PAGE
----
Pull out the Team USA T-shirt, throw another log on the fire and turn on the TV: The Winter Olympics are about to begin, and it’s going to be a very cold couple of weeks for the athletes. The Opening Ceremonies in PyeongChang, South Korea, are Friday, rebroadcast at 8 p.m. Eastern for those of us in the United States.
South Korea — really, you ask? Yes, the 2018 Winter Games are taking place in a region not necessarily known for winter sports. The location is plenty cold; there’s just not much snow.
PyeongChang is located in the Taebaek Mountains, a small chain that runs along the eastern shore of the Korean Peninsula. Although this is close to the Sea of Japan, also known as the East Sea, prevailing winds prevent the relatively warm water from having much of an effect on weather in PyeongChang.
It’s so cold in this region, in fact, some are saying it could be the coldest Olympics on record, USA Today reports:
At a rehearsal Saturday for the opening ceremony, for example, the temperature was 6 degrees Fahrenheit with a wind chill of 7 below zero — so severely cold that audiences walked out in the middle of the rehearsal, according to local reports.
USA TODAY sports columnist Christine Brennan said that “everyone is bundled up nearly beyond recognition to guard against the frostbite that descended on some poor souls who attended recent outdoor events in the region.”
The Taebaek Mountains are oriented roughly north-south, paralleling the coast, starting in the south near the bustling port town of Busan and extending into North Korea. They are notorious for a cold, harsh wind that blows hard off the dry Asian continent.
The range consists primarily of granite and is not very tall — the average altitude is about 3,000 feet, roughly one-third the height of the Squaw Valley peaks in California near Lake Tahoe, where the 1960 Winter Olympics were held. Mount Seoraksan, topping out at more than 5,600 feet, looms over all other summits in the range. At that relatively low elevation and a latitude of 38 degrees north, the upper reaches of the mountain remain below the tree line, and most of the hillsides are covered in thick forests.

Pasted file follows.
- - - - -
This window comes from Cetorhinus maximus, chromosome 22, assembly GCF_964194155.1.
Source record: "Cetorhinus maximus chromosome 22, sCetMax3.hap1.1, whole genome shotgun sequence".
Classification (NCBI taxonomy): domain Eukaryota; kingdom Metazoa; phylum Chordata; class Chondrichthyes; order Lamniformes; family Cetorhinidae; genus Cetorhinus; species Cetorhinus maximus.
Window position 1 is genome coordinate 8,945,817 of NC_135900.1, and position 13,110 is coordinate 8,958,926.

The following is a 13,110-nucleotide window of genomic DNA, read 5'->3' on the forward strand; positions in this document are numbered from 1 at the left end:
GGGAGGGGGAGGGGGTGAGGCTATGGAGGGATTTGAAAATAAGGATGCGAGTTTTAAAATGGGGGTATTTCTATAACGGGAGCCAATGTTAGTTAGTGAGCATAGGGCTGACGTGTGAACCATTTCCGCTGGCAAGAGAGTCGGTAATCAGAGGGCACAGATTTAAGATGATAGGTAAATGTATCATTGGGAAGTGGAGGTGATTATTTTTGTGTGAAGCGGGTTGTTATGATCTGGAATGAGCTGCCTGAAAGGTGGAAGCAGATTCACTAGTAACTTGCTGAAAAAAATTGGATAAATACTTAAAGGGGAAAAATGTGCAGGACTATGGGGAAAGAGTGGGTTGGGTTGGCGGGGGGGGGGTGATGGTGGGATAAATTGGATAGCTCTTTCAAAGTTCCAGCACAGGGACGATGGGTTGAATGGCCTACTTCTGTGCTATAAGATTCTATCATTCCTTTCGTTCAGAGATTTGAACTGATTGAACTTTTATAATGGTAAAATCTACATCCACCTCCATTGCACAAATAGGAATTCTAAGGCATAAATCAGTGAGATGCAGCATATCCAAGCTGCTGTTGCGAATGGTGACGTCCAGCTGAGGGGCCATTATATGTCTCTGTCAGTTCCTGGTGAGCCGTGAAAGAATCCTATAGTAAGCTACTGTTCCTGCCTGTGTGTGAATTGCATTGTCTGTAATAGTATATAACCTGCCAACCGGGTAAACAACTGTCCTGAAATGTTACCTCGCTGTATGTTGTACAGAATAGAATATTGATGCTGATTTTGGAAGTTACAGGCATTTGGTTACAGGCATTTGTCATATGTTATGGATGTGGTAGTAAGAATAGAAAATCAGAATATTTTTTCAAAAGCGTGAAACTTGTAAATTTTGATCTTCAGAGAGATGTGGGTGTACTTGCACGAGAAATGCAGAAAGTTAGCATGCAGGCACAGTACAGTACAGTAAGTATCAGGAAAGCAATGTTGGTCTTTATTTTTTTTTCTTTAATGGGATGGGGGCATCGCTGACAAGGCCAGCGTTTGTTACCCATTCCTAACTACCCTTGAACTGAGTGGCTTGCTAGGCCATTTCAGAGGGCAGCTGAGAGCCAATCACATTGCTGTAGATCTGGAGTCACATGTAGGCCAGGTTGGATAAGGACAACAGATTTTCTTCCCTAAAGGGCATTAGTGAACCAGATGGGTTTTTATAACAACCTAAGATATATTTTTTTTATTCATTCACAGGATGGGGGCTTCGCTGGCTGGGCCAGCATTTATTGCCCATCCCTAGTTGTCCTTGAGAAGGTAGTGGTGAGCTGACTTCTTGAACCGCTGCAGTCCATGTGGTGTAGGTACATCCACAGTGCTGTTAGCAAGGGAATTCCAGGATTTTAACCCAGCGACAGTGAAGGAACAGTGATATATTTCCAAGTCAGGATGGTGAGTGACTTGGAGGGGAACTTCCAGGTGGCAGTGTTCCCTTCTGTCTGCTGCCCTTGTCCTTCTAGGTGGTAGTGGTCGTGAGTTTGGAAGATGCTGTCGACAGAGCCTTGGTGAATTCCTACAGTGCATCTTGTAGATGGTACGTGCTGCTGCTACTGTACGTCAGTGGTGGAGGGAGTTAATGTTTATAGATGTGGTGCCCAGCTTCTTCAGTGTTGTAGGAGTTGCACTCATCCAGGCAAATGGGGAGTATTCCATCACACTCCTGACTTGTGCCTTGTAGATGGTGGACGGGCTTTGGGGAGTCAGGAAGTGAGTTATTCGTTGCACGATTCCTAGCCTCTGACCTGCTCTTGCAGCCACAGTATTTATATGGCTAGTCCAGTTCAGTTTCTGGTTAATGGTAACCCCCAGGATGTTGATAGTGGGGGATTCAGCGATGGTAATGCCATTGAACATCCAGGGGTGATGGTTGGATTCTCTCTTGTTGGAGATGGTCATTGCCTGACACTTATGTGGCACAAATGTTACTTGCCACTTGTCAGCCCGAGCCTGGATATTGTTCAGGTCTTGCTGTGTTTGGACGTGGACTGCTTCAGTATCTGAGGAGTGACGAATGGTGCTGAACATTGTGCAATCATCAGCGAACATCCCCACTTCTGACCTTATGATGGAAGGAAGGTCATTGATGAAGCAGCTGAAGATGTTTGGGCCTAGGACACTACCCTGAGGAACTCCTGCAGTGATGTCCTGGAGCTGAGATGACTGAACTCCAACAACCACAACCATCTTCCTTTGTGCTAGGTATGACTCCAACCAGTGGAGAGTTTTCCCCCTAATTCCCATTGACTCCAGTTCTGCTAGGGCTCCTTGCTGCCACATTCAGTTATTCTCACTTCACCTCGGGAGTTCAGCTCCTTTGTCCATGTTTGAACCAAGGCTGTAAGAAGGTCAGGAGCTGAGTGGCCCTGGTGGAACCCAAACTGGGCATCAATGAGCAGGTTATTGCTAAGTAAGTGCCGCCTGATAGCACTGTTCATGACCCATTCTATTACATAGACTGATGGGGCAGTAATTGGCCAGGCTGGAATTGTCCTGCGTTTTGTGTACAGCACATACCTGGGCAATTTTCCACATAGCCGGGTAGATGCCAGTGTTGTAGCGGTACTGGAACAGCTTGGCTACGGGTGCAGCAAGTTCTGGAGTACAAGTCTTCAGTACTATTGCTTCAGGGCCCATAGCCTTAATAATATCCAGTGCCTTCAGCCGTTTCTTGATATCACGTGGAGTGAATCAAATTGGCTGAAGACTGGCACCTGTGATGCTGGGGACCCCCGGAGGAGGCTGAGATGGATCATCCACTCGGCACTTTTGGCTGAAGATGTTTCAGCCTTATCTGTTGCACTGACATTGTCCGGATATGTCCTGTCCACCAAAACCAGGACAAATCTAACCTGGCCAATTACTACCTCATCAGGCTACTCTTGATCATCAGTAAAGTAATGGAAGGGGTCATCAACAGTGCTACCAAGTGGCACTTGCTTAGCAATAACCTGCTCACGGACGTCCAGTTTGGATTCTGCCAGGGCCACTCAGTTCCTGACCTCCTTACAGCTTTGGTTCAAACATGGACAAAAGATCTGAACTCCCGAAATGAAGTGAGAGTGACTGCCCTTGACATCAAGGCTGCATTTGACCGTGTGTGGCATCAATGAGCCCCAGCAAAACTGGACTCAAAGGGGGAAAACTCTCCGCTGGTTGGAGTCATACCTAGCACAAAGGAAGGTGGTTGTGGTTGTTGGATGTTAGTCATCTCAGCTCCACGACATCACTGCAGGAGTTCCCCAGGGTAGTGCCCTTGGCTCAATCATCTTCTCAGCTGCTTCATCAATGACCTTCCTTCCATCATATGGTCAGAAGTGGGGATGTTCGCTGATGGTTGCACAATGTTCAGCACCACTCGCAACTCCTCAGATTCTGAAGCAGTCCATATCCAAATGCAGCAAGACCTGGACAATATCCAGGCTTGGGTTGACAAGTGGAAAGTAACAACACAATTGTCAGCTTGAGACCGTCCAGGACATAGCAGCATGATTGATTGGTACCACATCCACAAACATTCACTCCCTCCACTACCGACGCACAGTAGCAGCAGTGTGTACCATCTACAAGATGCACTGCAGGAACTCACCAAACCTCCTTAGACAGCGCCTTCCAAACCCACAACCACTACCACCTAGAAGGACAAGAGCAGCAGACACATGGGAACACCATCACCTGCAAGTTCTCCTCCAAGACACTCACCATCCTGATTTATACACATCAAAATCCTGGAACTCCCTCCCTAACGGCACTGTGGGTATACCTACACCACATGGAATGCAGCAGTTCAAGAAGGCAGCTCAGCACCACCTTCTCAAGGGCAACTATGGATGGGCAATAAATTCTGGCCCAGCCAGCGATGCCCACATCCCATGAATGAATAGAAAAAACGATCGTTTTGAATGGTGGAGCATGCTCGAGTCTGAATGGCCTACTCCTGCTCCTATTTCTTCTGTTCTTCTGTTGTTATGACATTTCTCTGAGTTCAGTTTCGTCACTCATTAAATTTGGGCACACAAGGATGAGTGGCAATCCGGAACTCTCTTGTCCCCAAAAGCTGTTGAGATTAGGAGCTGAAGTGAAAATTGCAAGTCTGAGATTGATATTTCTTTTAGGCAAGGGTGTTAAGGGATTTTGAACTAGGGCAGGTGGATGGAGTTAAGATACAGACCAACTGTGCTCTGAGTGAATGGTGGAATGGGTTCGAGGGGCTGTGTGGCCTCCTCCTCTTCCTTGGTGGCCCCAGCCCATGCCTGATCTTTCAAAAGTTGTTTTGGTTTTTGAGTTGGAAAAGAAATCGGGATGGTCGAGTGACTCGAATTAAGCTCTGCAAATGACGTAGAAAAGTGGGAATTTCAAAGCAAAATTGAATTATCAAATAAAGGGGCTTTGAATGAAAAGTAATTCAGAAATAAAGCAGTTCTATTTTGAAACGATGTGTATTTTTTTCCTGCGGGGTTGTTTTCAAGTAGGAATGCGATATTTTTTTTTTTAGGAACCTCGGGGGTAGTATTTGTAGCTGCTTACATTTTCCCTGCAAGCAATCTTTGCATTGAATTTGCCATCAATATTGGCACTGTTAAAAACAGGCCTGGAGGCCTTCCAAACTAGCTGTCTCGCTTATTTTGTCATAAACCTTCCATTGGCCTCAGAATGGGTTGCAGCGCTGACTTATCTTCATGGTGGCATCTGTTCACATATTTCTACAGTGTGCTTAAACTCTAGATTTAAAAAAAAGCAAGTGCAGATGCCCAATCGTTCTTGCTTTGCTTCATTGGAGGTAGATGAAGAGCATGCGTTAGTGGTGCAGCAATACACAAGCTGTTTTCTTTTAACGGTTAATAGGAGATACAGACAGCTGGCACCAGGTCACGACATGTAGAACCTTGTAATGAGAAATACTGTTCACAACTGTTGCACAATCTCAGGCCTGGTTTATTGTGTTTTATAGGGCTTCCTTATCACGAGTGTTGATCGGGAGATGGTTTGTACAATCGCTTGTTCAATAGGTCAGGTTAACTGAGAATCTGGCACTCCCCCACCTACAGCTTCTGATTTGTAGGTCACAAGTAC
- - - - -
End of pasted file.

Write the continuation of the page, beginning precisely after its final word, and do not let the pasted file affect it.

Four hundred miles to the east, the Japanese Alps get more snow than anywhere else on Earth.
In 2013, almost 17 feet of snow was measured at Sukayu Onsen in Aomori on Honshu island, the most snow ever measured at an official Japanese weather site. But on the other side of the East Sea the Taebaek Mountains average 100 to 150 inches a year. For comparison, that would be like hosting the Winter Olympics in Snowshoe, W.Va. (though, to be fair, Snowshoe averages 180 inches a year).
At the Jeongseon Alpine Center, where the men’s and women’s downhill ski events are to take place, a 33.7 million-gallon lake that has a water-cooling capacity of 2,250 gallons a minute was built. TechnoAlpin, a snowmaking company, helped PyeongChang modernize its equipment to include 250 snow guns and three pumping stations. And although “fake” snow is not ideal for the recreational skier because it can pack into a hard sheet of ice, this is preferred in competitive ski racing.
Still, PyeongChang’s climate is better than that of Sochi, Russia, where the 2014 Winter Games were held. There it was too warm, so they used snow that fell the previous season and was stockpiled for emergency purposes under tarps and sawdust. Competitors did not like the stale powder. We imagine the reviews will be more favorable in PyeongChang.
Most of the winter, South Korea is under the influence of the Siberian High, a giant pressure ridge that funnels in frigid air from interior Asia. But it’s not just cold; it’s also dry. South Korea gets only 10 percent of its annual precipitation (rain or snow) during the winter.
The host city, PyeongChang, is a mountain town 2,300 feet up on the Taebaek Plateau. PyeongChang’s average high temperature in February is 31 degrees, and its average low is 13 degrees. That’s warmer than what some of the event locations will experience higher on the mountains. At the Alpine Center, the starting line is 2,200 feet higher up, so you can knock another 10 to 15 degrees off the average temperature.
The cold air and low humidity helps preserve the little bit of natural snow that does fall, but it’s also ideal for making snow. What Mother Nature fails to provide will be made up for with some of the most sophisticated snowmaking systems in the world.